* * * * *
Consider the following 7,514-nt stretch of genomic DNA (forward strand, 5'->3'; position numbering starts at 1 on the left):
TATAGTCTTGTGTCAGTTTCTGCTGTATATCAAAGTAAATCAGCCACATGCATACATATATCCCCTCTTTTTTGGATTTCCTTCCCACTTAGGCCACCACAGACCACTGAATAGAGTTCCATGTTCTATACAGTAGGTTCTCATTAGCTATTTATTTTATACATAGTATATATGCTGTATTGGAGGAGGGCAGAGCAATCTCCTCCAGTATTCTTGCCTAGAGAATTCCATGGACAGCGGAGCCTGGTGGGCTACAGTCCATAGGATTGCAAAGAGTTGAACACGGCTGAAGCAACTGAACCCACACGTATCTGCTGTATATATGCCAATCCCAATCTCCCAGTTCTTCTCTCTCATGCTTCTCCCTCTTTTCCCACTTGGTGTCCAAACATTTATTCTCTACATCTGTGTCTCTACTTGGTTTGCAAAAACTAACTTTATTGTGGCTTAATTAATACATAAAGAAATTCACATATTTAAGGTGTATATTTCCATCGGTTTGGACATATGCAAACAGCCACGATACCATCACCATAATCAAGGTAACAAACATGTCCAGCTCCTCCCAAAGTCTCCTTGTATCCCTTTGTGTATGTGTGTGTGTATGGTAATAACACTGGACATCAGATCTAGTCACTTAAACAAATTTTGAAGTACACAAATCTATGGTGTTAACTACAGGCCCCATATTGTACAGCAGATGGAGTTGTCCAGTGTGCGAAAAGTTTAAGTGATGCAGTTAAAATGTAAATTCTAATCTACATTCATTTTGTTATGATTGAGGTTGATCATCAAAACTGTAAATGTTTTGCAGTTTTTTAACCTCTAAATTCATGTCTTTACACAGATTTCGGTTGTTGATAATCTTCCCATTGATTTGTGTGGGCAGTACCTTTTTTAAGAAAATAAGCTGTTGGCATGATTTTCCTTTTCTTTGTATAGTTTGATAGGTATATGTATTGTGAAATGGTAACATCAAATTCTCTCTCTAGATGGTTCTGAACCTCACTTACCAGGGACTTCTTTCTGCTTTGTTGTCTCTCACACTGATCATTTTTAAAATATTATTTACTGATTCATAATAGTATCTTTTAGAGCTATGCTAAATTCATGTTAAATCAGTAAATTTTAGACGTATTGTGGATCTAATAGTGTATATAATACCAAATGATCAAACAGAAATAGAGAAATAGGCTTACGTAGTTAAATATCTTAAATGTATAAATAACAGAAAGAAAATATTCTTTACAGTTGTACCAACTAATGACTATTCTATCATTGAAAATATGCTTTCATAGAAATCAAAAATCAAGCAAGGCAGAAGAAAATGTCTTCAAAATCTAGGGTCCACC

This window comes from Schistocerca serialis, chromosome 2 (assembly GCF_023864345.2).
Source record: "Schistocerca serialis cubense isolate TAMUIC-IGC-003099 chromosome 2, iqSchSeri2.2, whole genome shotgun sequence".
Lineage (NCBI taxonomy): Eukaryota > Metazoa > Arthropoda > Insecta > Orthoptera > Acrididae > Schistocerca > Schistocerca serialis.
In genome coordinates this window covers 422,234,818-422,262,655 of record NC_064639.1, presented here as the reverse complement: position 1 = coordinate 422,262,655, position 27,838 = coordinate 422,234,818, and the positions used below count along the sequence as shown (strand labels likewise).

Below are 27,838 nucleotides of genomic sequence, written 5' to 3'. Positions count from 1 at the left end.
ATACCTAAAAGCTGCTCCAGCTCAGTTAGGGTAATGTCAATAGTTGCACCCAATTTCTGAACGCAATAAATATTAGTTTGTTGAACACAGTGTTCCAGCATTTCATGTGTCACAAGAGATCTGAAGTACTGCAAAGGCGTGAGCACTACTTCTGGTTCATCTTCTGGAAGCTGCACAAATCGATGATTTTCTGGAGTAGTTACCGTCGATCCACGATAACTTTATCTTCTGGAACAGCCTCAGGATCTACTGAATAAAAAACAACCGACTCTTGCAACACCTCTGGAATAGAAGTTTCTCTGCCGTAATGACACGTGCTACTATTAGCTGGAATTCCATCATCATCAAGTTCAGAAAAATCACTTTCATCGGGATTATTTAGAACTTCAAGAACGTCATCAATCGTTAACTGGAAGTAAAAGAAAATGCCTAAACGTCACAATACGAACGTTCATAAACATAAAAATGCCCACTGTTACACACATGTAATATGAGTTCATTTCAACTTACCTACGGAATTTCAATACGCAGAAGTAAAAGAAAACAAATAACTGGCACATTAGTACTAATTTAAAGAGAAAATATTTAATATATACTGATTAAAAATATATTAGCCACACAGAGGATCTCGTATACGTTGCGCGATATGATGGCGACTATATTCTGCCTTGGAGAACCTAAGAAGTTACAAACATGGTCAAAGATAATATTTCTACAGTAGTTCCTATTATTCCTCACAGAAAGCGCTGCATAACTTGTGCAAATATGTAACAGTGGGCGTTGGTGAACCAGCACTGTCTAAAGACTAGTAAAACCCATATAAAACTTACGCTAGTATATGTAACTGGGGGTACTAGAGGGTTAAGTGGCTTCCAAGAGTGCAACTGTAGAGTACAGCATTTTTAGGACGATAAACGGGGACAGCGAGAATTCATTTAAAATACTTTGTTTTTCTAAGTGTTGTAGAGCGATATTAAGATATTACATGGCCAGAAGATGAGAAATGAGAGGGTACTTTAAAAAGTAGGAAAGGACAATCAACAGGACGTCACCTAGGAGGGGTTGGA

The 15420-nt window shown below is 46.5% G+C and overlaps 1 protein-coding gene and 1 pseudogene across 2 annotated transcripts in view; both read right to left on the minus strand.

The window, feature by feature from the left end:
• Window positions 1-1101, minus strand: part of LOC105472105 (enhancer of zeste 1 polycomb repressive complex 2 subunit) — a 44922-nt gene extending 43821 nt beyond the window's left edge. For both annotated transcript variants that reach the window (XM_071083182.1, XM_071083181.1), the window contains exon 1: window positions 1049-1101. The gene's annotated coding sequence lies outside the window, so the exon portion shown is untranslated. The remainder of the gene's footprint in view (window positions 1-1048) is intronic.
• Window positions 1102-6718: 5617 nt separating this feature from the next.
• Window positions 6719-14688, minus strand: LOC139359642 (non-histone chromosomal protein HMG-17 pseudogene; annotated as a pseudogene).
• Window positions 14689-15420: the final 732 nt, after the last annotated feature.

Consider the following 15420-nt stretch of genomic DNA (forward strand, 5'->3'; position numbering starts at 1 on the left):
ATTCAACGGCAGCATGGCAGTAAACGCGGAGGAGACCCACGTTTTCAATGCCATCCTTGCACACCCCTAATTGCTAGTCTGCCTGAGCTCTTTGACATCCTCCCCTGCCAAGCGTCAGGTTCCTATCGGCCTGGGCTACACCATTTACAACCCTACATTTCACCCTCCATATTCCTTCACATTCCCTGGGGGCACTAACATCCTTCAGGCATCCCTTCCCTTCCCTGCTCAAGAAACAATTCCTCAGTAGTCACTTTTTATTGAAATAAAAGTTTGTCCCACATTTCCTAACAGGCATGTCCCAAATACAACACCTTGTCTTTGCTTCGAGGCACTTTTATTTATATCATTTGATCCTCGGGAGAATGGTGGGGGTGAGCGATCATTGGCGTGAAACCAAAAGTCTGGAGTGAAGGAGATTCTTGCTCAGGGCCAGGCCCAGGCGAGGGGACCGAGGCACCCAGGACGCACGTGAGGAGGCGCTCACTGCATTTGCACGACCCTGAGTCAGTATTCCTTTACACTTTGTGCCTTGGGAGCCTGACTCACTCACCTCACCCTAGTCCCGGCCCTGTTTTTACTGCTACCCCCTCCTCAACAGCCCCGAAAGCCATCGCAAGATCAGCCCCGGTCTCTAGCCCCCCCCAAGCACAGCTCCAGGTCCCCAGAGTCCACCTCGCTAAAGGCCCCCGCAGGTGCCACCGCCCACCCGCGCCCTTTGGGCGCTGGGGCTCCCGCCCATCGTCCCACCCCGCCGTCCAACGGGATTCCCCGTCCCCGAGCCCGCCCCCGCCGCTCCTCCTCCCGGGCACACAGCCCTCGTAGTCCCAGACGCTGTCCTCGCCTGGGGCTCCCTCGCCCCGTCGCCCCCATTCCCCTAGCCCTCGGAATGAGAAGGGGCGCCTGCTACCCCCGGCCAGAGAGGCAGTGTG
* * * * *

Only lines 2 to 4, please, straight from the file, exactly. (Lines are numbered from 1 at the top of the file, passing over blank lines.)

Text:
TATAGTCTTGTGTCAGTTTCTGCTGTATATCAAAGTAAATCAGCCACATGCATACATATATCCCCTCTTTTTTGGATTTCCTTCCCACTTAGGCCACCACAGACCACTGAATAGAGTTCCATGTTCTATACAGTAGGTTCTCATTAGCTATTTATTTTATACATAGTATATATGCTGTATTGGAGGAGGGCAGAGCAATCTCCTCCAGTATTCTTGCCTAGAGAATTCCATGGACAGCGGAGCCTGGTGGGCTACAGTCCATAGGATTGCAAAGAGTTGAACACGGCTGAAGCAACTGAACCCACACGTATCTGCTGTATATATGCCAATCCCAATCTCCCAGTTCTTCTCTCTCATGCTTCTCCCTCTTTTCCCACTTGGTGTCCAAACATTTATTCTCTACATCTGTGTCTCTACTTGGTTTGCAAAAACTAACTTTATTGTGGCTTAATTAATACATAAAGAAATTCACATATTTAAGGTGTATATTTCCATCGGTTTGGACATATGCAAACAGCCACGATACCATCACCATAATCAAGGTAACAAACATGTCCAGCTCCTCCCAAAGTCTCCTTGTATCCCTTTGTGTATGTGTGTGTGTATGGTAATAACACTGGACATCAGATCTAGTCACTTAAACAAATTTTGAAGTACACAAATCTATGGTGTTAACTACAGGCCCCATATTGTACAGCAGATGGAGTTGTCCAGTGTGCGAAAAGTTTAAGTGATGCAGTTAAAATGTAAATTCTAATCTACATTCATTTTGTTATGATTGAGGTTGATCATCAAAACTGTAAATGTTTTGCAGTTTTTTAACCTCTAAATTCATGTCTTTACACAGATTTCGGTTGTTGATAATCTTCCCATTGATTTGTGTGGGCAGTACCTTTTTTAAGAAAATAAGCTGTTGGCATGATTTTCCTTTTCTTTGTATAGTTTGATAGGTATATGTATTGTGAAATGGTAACATCAAATTCTCTCTCTAGATGGTTCTGAACCTCACTTACCAGGGACTTCTTTCTGCTTTGTTGTCTCTCACACTGATCATTTTTAAAATATTATTTACTGATTCATAATAGTATCTTTTAGAGCTATGCTAAATTCATGTTAAATCAGTAAATTTTAGACGTATTGTGGATCTAATAGTGTATATAATACCAAATGATCAAACAGAAATAGAGAAATAGGCTTACGTAGTTAAATATCTTAAATGTATAAATAACAGAAAGAAAATATTCTTTACAGTTGTACCAACTAATGACTATTCTATCATTGAAAATATGCTTTCATAGAAATCAAAAATCAAGCAAGGCAGAAGAAAATGTCTTCAAAATCTAGGGTCCACC

This window comes from Schistocerca serialis, chromosome 2 (assembly GCF_023864345.2).
Source record: "Schistocerca serialis cubense isolate TAMUIC-IGC-003099 chromosome 2, iqSchSeri2.2, whole genome shotgun sequence".